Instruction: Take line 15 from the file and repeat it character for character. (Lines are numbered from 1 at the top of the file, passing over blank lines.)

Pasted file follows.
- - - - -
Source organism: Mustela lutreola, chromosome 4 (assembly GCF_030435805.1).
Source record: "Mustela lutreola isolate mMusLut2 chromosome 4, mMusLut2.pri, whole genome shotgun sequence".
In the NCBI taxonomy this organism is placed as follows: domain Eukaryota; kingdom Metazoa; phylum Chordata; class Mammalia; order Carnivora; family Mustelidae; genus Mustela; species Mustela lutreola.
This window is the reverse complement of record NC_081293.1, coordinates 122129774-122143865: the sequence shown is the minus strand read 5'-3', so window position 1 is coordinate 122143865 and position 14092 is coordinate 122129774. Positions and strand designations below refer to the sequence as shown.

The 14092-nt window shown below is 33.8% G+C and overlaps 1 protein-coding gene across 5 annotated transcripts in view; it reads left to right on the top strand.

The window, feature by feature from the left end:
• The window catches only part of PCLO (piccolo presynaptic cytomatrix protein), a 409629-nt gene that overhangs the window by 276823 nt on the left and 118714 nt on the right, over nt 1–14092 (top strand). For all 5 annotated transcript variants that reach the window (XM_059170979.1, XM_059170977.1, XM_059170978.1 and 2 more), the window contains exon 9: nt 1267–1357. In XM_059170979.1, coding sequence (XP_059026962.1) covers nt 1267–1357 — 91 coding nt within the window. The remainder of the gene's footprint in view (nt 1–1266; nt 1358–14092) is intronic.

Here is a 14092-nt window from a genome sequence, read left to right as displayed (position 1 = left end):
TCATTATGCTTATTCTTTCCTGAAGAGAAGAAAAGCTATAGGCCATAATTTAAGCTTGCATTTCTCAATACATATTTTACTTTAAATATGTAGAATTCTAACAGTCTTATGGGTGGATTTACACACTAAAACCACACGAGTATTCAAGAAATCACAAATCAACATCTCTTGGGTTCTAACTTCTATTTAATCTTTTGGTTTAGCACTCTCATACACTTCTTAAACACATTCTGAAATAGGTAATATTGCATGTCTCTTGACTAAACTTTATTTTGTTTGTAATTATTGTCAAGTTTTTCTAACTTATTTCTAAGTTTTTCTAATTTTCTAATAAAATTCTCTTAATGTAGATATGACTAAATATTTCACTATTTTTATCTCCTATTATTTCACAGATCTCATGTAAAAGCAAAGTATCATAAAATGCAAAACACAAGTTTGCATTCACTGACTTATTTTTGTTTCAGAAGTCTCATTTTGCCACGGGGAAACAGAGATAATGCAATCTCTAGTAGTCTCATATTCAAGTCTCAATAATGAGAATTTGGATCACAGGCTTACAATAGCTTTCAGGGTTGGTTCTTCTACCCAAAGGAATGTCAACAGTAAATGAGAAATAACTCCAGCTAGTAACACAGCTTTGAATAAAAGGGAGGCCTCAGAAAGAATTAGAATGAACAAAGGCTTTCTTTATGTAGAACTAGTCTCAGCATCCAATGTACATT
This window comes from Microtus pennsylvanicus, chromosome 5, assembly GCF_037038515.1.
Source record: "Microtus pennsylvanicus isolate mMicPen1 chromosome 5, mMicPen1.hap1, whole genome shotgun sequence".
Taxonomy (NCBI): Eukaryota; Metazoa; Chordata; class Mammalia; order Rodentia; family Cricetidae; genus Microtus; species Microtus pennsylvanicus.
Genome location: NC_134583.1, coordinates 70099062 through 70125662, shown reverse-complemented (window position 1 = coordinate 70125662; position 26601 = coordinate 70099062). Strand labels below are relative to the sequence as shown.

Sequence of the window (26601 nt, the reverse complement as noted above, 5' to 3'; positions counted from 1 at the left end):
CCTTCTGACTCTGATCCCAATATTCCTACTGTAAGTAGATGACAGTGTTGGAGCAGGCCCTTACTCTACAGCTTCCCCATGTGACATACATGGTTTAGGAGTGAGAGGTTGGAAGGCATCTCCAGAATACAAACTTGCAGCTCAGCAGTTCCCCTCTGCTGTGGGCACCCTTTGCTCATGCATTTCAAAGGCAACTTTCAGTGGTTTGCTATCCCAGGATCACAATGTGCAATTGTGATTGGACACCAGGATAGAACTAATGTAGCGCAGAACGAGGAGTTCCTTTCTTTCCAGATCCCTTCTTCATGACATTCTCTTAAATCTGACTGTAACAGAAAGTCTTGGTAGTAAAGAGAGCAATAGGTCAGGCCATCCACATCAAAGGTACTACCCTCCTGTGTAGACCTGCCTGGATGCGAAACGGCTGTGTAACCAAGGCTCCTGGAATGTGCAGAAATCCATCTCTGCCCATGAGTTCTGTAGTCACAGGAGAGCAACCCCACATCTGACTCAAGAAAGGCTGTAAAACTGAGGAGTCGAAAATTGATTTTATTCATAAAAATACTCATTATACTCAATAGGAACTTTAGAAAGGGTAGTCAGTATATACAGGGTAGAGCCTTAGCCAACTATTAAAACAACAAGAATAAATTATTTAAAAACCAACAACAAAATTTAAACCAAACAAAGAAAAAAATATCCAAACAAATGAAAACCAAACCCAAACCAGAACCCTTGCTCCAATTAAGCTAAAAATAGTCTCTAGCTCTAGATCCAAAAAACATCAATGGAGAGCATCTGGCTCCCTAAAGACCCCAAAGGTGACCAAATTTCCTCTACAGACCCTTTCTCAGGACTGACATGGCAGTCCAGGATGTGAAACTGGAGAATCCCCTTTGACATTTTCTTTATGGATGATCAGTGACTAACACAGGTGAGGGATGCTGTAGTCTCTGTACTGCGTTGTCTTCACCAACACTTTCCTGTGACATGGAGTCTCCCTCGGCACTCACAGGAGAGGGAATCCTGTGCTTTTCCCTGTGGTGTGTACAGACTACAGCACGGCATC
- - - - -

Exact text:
CCTTCTGACTCTGATCCCAATATTCCTACTGTAAGTAGATGACAGTGTTGGAGCAGGCCCTTACTCTACAGCTTCCCCATGTGACATACATGGTTTAGGAGTGAGAGGTTGGAAGGCATCTCCAGAATACAAACTTGCAGCTCAGCAGTTCCCCTCTGCTGTGGGCACCCTTTGCTCATGCATTTCAAAGGCAACTTTCAGTGGTTTGCTATCCCAGGATCACAATGTGCAATTGTGATTGGACACCAGGATAGAACTAATGTAGCGCAGAACGAGGAGTTCCTTTCTTTCCAGATCCCTTCTTCATGACATTCTCTTAAATCTGACTGTAACAGAAAGTCTTGGTAGTAAAGAGAGCAATAGGTCAGGCCATCCACATCAAAGGTACTACCCTCCTGTGTAGACCTGCCTGGATGCGAAACGGCTGTGTAACCAAGGCTCCTGGAATGTGCAGAAATCCATCTCTGCCCATGAGTTCTGTAGTCACAGGAGAGCAACCCCACATCTGACTCAAGAAAGGCTGTAAAACTGAGGAGTCGAAAATTGATTTTATTCATAAAAATACTCATTATACTCAATAGGAACTTTAGAAAGGGTAGTCAGTATATACAGGGTAGAGCCTTAGCCAACTATTAAAACAACAAGAATAAATTATTTAAAAACCAACAACAAAATTTAAACCAAACAAAGAAAAAAATATCCAAACAAATGAAAACCAAACCCAAACCAGAACCCTTGCTCCAATTAAGCTAAAAATAGTCTCTAGCTCTAGATCCAAAAAACATCAATGGAGAGCATCTGGCTCCCTAAAGACCCCAAAGGTGACCAAATTTCCTCTACAGACCCTTTCTCAGGACTGACATGGCAGTCCAGGATGTGAAACTGGAGAATCCCCTTTGACATTTTCTTTATGGATGATCAGTGACTAACACAGGTGAGGGATGCTGTAGTCTCTGTACTGCGTTGTCTTCACCAACACTTTCCTGTGACATGGAGTCTCCCTCGGCACTCACAGGAGAGGGAATCCTGTGCTTTTCCCTGTGGTGTGTACAGACTACAGCACGGCATC